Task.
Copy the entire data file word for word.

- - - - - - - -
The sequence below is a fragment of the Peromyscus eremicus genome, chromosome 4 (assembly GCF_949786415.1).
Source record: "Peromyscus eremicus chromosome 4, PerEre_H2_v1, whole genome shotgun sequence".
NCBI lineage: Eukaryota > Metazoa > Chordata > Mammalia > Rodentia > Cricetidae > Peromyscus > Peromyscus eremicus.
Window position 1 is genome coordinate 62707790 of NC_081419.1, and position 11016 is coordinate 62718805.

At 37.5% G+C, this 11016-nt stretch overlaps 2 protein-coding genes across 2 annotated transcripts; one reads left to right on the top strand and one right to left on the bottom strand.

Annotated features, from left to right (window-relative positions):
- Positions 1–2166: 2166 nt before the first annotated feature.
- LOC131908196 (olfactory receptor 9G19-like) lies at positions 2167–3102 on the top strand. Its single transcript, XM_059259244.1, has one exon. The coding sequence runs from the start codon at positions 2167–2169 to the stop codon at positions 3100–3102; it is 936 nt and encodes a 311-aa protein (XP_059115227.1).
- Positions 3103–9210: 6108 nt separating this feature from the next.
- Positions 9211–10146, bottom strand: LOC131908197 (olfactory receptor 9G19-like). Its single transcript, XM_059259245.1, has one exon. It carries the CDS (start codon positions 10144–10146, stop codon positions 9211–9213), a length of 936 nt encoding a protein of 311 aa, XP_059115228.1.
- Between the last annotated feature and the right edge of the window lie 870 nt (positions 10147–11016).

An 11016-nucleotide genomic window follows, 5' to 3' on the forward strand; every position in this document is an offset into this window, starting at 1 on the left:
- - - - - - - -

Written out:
The sequence below is a fragment of the Peromyscus eremicus genome, chromosome 4 (assembly GCF_949786415.1).
Source record: "Peromyscus eremicus chromosome 4, PerEre_H2_v1, whole genome shotgun sequence".
NCBI lineage: Eukaryota > Metazoa > Chordata > Mammalia > Rodentia > Cricetidae > Peromyscus > Peromyscus eremicus.
Window position 1 is genome coordinate 62707790 of NC_081419.1, and position 11016 is coordinate 62718805.

At 37.5% G+C, this 11016-nt stretch overlaps 2 protein-coding genes across 2 annotated transcripts; one reads left to right on the top strand and one right to left on the bottom strand.

Annotated features, from left to right (window-relative positions):
- Positions 1–2166: 2166 nt before the first annotated feature.
- LOC131908196 (olfactory receptor 9G19-like) lies at positions 2167–3102 on the top strand. Its single transcript, XM_059259244.1, has one exon. The coding sequence runs from the start codon at positions 2167–2169 to the stop codon at positions 3100–3102; it is 936 nt and encodes a 311-aa protein (XP_059115227.1).
- Positions 3103–9210: 6108 nt separating this feature from the next.
- Positions 9211–10146, bottom strand: LOC131908197 (olfactory receptor 9G19-like). Its single transcript, XM_059259245.1, has one exon. It carries the CDS (start codon positions 10144–10146, stop codon positions 9211–9213), a length of 936 nt encoding a protein of 311 aa, XP_059115228.1.
- Between the last annotated feature and the right edge of the window lie 870 nt (positions 10147–11016).

An 11016-nucleotide genomic window follows, 5' to 3' on the forward strand; every position in this document is an offset into this window, starting at 1 on the left: